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I regard the consumer reviews and consumer surveys at Tire Rack, which generally have the characteristics that suggest that they are mostly the product of 'bots, to be all-but-worthless.

Brian, you stand on the shoulders of a giant. His name was Ettore Bugatti; yes, THE Bugatti, whose namesake automobiles are among the fastest in the world even in 2019. When it was observed that brakes were practically non-existent on his cars, Bugatti replied:

source URL: Ettore Bugatti Quotes

Fitting all-season tires to drive in the Houston weather that you describe suggests that you are Bugatti's spiritual landsman. :smile2:
You have your opinion and I have mine. Do what you want with it, it's STILL a free country!
 

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What kinda garbage is that?
It is fact-based. Your comment is ignorance-based. Note: unlike stupidity, ignorance can be cured; read on and you may find the path to a cure.

Get an ultra performance All Season tires like . . .
The phrase "ultra performance All Season tire" is an oxymoron, like "high quality garbage."

the General G-Max AS-05 and you’ll be fine.
Continental AG, the parent company of General Tire, makes some excellent tires. Continental's better tires bear the Continental brand; the General Tire line comprises Continental's lower grade tires; General tires are a more appropriate match for a Scion (Toyota's economy line) than for a Lexus (Toyota's premium line); I would not seek out General tires for a Mazda6. I certainly would not seek out an All Season tire for use in any area that sees rainy conditions a good portion of the year.

I spent a significant portion of my professional career as outside counsel (a lawyer who is not in-house as a part of the client's legal department; outside counsel are hired for expertise that the client perceives that the company's in-house lawyers are inadequate to address) for a very major tire retailer. A good business lawyer — and I was at the very top of my profession — gets to know his (or her) client's businesses better than the clients know themselves; that is the way a good lawyer gains client loyalty and has clients return again and again for more advice.

Among the open secrets within the tire industry is the knowledge that so-called All Season tires are significantly inferior to non-AS tires (there is no industry standard term for what marketing types deceptively call "summer tires") in wet traction (emergency braking on wet surfaces). Typically, an all-season tire will exhibit stopping distances as much as 40 percent longer than the stopping distances of an non-AS tire in emergency braking situations on wet pavement.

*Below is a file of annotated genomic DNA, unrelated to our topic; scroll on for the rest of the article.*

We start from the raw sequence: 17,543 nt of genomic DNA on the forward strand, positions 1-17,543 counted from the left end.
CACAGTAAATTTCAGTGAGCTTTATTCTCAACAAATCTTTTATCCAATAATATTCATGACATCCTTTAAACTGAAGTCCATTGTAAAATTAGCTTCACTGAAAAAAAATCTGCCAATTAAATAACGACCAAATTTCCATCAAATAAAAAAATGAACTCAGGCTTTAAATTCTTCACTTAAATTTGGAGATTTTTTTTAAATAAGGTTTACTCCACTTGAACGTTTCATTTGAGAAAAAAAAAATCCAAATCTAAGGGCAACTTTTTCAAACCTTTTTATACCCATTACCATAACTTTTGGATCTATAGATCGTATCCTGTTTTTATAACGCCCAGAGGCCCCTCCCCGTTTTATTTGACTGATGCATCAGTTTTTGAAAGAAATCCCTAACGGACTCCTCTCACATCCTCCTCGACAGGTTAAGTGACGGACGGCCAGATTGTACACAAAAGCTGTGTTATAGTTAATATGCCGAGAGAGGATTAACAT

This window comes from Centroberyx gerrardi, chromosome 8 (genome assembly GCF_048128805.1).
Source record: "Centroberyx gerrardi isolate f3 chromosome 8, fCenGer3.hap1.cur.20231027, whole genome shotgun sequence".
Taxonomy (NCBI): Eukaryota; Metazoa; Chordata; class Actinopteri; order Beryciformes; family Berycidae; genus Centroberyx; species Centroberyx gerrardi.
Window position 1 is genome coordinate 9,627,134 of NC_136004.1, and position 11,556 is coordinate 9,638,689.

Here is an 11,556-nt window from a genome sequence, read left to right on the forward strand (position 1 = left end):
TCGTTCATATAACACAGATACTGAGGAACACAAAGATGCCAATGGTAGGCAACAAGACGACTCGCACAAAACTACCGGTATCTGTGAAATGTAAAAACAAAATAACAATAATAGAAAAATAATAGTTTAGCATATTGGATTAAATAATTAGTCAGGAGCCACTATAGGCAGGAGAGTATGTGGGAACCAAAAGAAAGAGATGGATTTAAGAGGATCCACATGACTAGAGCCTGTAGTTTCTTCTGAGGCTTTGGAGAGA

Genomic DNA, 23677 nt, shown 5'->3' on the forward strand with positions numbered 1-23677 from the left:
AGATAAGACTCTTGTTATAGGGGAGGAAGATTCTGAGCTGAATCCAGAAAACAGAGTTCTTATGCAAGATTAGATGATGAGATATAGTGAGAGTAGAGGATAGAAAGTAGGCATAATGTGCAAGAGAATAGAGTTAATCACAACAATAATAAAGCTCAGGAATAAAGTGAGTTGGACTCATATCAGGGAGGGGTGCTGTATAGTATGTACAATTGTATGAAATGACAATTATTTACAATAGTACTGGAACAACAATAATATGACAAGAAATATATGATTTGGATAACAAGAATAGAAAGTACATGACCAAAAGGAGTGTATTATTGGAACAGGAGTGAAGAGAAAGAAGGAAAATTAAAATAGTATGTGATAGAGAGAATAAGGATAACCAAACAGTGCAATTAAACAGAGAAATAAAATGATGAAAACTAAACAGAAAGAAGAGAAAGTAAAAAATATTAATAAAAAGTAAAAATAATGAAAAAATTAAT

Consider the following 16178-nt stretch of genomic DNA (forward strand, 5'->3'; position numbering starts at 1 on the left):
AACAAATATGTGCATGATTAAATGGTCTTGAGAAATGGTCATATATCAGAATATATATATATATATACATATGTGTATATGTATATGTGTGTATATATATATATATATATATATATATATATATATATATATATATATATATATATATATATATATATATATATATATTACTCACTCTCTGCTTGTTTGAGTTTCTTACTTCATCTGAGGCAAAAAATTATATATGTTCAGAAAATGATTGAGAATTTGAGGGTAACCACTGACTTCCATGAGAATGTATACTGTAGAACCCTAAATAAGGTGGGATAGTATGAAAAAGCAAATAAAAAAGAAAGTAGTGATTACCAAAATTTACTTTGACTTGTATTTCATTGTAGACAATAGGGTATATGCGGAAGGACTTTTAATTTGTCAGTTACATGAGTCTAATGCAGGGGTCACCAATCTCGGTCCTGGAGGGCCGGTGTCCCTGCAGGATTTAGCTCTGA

Consider, for a start, the following data points. Many tire makers make parallel offerings of popular tires in their line, a performance tire and an AS line, which often have similar tread patterns and similar advertising copy. However, invariably — you will not find an exception — the performance tire will be significantly more expensive than the AS tire, and, again without exception, the AS tire will have a significantly higher UTQG Treadwear grade than the parallel performance tire. Stop. Think about that: Why does the tire maker think (apparently correctly, else it would stop making the performance variant) that it can charge more for a tire that is going to wear out more quickly? Simplified answer: the expensive variant is targeted at the driver who is concerned with safety, while the AS variant is targeted at drivers who are cheap and will cut corners to save a few dollars.

EXAMPLE: The Nokian zLine tire, made by a Finnish company at a factory in Russia. which is one of the best tires that you can fit to a Mazda6. The street price per tire of one Nokian zLine tire in 215/50R 17XL size is $151, and the tire has a UTQG Treadwear grade of 300. The parallel Nokian zLine A/S tire, in the same size, 215/50R 17XL, has a street price of $104 (45 percent less per tire) and a UTQG Treadwear grade of 500 (60 percent greater per tire) . Why do knowledgeable purchasers (like me) willingly paying more for less wear? Because safety is my first concern when fitting tires to my car.

I just bought a set for my 2015 Mazda 6 and they are amazing in the wet.
"Amazing" is an interesting choice of word. If you live long enough, and drive a lot in varied circumstances, you will encounter a few occasions when every inch counts in your ability to stop. I first obtained my driver's license toward the end of the Eisenhower Administration, and have put more than 10,000 miles on the odometer almost every year since. Off hand, I can recall four instances when I experienced "amazing" wet-pavement performance from my tires: